Ley uses art to ‘teach by the book’

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Art makes math, English and social studies more fun — so Mary Ley uses it to teach her students at North Middle School. Her efforts won the Unique Project Award from ABE.
Ley’s International Baccalaureate students created a book about cowboys and cowgirls, visiting museums and working ranches to learn about the job of wranglers. They collaborated with a Florida school, whose students learned about rodeo cowboys. The result: a book filled with art that students can keep to show their hard work.
The project was paid for by grants by the Rotary Club of Colorado Springs and School District 11.
“I took the students to Chico Basin Ranch to talk to working cowboys and see what they do,” Ley said. “Then we went to the Black Cowboy Museum in Denver to find out the importance of black cowboys. We focused on the wranglers — what they do, how they work in Colorado.”
Martha Crisp, principal at North Middle School nominated Ley for the award.
“Mary Ley took the words of Maya Angelou to heart: ‘If I were a young person today, trying to gain a sense of myself in the world, I would do that again by reading, just as I did when I was young,’” she said. “And what better way to excite students to read than to help them produce their own book?”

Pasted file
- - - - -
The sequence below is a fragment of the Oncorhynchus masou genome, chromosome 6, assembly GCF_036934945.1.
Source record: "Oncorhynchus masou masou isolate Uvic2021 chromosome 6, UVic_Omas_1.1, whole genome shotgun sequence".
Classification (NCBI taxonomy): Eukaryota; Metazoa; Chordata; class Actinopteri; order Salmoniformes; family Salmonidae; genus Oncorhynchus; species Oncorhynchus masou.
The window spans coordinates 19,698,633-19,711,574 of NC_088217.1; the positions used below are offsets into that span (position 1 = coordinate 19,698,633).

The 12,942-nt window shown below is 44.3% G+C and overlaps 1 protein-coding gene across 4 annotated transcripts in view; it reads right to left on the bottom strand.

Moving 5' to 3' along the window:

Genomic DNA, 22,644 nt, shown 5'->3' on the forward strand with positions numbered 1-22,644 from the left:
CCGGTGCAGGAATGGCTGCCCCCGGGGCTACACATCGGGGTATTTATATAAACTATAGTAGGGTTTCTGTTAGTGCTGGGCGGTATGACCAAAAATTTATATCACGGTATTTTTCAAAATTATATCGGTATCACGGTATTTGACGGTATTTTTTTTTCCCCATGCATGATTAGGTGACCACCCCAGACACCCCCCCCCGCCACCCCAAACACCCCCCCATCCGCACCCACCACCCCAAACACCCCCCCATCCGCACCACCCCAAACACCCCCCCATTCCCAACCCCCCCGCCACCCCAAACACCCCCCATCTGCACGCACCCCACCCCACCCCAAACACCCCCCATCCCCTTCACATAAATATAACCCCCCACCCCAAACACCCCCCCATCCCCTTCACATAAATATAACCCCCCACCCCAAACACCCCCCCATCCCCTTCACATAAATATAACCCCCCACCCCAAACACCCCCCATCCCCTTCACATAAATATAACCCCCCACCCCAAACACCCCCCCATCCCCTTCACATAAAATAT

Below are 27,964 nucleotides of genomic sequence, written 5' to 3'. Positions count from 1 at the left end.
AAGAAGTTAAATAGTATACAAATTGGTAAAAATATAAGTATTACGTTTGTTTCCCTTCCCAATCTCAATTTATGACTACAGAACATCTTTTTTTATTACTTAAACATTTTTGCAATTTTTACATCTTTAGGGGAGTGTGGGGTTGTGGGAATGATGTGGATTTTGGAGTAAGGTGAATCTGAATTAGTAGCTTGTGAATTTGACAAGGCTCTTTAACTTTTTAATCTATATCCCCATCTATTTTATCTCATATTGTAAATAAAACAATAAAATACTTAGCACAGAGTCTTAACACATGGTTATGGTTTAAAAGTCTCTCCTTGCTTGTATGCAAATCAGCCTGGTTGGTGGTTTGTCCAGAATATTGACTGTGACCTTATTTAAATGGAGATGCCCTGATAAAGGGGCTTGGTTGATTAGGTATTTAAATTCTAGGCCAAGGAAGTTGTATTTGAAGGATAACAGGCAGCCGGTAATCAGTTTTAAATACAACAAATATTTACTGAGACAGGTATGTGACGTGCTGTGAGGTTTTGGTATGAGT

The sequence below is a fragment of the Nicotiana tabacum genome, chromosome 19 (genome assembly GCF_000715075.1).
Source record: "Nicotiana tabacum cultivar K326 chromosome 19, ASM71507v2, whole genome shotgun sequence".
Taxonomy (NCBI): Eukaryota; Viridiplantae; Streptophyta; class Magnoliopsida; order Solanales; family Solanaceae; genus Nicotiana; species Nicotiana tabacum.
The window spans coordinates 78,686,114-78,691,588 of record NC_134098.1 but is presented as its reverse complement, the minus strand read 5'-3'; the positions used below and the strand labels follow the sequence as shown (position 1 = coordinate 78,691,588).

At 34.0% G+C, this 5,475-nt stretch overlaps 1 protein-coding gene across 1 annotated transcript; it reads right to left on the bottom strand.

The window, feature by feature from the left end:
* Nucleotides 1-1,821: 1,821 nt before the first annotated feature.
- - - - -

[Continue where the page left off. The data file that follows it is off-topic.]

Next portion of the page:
Part of a five-year plan, Ley’s students are working on their second book, “Land that I Love,” which focuses on Pikes Peak and Garden of the Gods.
The books use a collaboration of art, science and English, and are a way to make learning fun, Ley said.
“I think you need to get more involved, that the best learning takes place outside the classroom,” she said. “Art makes all the other subjects more fun, and the books give the students a sense of pride when they have something that can show what all their hard work went into.”
A 29-year veteran teacher, Ley said she thinks that learning should be about more than just teaching for state testing. She took the role of North Middle School’s IB coordinator because it gave her a platform to combine art with other school programs.
“I’m not opposed to state testing,” she said. “But there are ways to teach and have students perform well on the test — ways that are innovative and fun, to prepare classroom projects that will in the end, increase student performance levels.”